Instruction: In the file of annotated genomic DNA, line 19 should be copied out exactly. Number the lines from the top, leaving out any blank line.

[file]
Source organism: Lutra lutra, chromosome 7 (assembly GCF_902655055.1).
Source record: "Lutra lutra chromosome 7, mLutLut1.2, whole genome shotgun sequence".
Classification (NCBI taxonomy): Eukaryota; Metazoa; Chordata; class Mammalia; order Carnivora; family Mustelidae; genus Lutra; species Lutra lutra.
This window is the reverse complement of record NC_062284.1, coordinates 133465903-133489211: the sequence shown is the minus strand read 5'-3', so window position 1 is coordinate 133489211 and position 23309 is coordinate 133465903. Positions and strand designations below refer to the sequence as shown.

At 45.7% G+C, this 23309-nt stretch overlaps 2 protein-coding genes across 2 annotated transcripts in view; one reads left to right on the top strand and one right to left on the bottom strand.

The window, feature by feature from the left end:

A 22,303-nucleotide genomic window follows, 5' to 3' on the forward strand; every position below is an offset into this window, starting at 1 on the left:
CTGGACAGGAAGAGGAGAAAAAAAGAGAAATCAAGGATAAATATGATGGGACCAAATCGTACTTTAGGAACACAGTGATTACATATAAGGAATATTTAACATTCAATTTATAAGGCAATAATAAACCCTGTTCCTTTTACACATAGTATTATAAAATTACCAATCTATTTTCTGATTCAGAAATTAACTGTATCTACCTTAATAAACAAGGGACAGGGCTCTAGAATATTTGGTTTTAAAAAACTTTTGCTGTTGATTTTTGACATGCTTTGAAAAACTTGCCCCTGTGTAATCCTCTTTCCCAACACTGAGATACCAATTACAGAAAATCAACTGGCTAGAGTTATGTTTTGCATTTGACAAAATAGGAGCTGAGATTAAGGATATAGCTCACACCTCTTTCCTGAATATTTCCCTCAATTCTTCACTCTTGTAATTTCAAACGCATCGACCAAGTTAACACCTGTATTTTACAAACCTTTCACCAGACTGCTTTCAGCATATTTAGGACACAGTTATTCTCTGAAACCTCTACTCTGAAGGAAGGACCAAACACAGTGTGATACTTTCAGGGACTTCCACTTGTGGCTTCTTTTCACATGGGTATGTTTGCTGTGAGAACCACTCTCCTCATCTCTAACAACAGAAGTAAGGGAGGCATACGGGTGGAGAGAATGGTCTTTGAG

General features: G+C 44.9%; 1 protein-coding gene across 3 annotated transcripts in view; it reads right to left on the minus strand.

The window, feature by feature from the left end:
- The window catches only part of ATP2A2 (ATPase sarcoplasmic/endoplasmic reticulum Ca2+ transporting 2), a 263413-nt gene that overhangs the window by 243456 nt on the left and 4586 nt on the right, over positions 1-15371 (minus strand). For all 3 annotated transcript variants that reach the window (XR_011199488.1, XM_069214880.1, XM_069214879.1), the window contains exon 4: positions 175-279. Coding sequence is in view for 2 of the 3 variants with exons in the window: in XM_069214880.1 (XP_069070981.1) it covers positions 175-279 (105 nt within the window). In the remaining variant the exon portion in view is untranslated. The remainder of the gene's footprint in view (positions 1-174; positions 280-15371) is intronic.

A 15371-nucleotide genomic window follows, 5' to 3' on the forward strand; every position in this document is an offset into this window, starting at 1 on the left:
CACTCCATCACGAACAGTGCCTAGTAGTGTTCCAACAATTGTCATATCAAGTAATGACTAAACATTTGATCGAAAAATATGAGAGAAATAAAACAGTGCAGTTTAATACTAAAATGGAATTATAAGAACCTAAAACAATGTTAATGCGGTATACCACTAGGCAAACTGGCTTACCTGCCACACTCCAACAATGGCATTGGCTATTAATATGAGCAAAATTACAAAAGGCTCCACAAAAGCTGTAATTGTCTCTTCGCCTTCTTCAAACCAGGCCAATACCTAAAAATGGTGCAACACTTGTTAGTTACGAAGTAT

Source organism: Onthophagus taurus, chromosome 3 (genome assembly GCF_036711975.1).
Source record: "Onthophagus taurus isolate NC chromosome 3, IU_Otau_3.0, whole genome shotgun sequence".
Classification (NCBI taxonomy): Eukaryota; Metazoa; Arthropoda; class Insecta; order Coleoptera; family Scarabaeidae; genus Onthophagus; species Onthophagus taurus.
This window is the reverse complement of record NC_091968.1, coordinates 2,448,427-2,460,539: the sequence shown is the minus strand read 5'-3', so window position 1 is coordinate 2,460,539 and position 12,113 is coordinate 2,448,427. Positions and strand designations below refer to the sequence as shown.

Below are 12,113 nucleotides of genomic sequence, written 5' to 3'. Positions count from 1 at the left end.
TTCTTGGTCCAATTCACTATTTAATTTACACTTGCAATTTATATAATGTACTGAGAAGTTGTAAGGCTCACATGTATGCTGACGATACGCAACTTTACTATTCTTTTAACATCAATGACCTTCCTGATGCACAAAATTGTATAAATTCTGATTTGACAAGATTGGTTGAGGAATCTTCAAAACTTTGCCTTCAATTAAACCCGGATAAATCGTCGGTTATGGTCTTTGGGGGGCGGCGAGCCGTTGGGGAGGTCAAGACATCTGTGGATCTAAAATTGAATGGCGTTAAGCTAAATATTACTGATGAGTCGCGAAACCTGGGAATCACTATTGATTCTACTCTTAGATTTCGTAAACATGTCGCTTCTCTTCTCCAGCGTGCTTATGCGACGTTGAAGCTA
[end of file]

TTCTTGGTCCAATTCACTATTTAATTTACACTTGCAATTTATATAATGTACTGAGAAGTTGTAAGGCTCACATGTATGCTGACGATACGCAACTTTACTATTCTTTTAACATCAATGACCTTCCTGATGCACAAAATTGTATAAATTCTGATTTGACAAGATTGGTTGAGGAATCTTCAAAACTTTGCCTTCAATTAAACCCGGATAAATCGTCGGTTATGGTCTTTGGGGGGCGGCGAGCCGTTGGGGAGGTCAAGACATCTGTGGATCTAAAATTGAATGGCGTTAAGCTAAATATTACTGATGAGTCGCGAAACCTGGGAATCACTATTGATTCTACTCTTAGATTTCGTAAACATGTCGCTTCTCTTCTCCAGCGTGCTTATGCGACGTTGAAGCTA